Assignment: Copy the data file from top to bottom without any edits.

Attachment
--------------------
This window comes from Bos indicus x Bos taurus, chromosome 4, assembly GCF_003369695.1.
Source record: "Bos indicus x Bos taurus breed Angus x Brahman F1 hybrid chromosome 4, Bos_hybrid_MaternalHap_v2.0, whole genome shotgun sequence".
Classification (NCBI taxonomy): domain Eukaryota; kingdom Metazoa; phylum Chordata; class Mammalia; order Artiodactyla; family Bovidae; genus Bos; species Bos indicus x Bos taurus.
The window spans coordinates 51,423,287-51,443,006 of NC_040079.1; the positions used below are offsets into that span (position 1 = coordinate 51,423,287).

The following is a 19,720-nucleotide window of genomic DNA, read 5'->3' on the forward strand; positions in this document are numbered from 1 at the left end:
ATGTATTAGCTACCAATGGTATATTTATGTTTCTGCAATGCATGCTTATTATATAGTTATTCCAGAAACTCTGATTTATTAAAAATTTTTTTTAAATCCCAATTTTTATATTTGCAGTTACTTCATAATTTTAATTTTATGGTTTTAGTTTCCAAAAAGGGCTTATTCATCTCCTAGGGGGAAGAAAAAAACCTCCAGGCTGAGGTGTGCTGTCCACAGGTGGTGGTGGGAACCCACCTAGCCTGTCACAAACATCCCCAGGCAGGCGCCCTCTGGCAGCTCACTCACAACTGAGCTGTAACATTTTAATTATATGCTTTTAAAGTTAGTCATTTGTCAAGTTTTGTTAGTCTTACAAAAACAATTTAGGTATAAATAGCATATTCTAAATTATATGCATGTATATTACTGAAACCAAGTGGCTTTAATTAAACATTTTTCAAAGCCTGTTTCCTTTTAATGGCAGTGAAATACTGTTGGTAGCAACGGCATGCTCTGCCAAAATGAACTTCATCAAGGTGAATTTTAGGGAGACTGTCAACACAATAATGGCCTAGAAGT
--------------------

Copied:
This window comes from Bos indicus x Bos taurus, chromosome 4, assembly GCF_003369695.1.
Source record: "Bos indicus x Bos taurus breed Angus x Brahman F1 hybrid chromosome 4, Bos_hybrid_MaternalHap_v2.0, whole genome shotgun sequence".
Classification (NCBI taxonomy): domain Eukaryota; kingdom Metazoa; phylum Chordata; class Mammalia; order Artiodactyla; family Bovidae; genus Bos; species Bos indicus x Bos taurus.
The window spans coordinates 51,423,287-51,443,006 of NC_040079.1; the positions used below are offsets into that span (position 1 = coordinate 51,423,287).

The following is a 19,720-nucleotide window of genomic DNA, read 5'->3' on the forward strand; positions in this document are numbered from 1 at the left end:
ATGTATTAGCTACCAATGGTATATTTATGTTTCTGCAATGCATGCTTATTATATAGTTATTCCAGAAACTCTGATTTATTAAAAATTTTTTTTAAATCCCAATTTTTATATTTGCAGTTACTTCATAATTTTAATTTTATGGTTTTAGTTTCCAAAAAGGGCTTATTCATCTCCTAGGGGGAAGAAAAAAACCTCCAGGCTGAGGTGTGCTGTCCACAGGTGGTGGTGGGAACCCACCTAGCCTGTCACAAACATCCCCAGGCAGGCGCCCTCTGGCAGCTCACTCACAACTGAGCTGTAACATTTTAATTATATGCTTTTAAAGTTAGTCATTTGTCAAGTTTTGTTAGTCTTACAAAAACAATTTAGGTATAAATAGCATATTCTAAATTATATGCATGTATATTACTGAAACCAAGTGGCTTTAATTAAACATTTTTCAAAGCCTGTTTCCTTTTAATGGCAGTGAAATACTGTTGGTAGCAACGGCATGCTCTGCCAAAATGAACTTCATCAAGGTGAATTTTAGGGAGACTGTCAACACAATAATGGCCTAGAAGT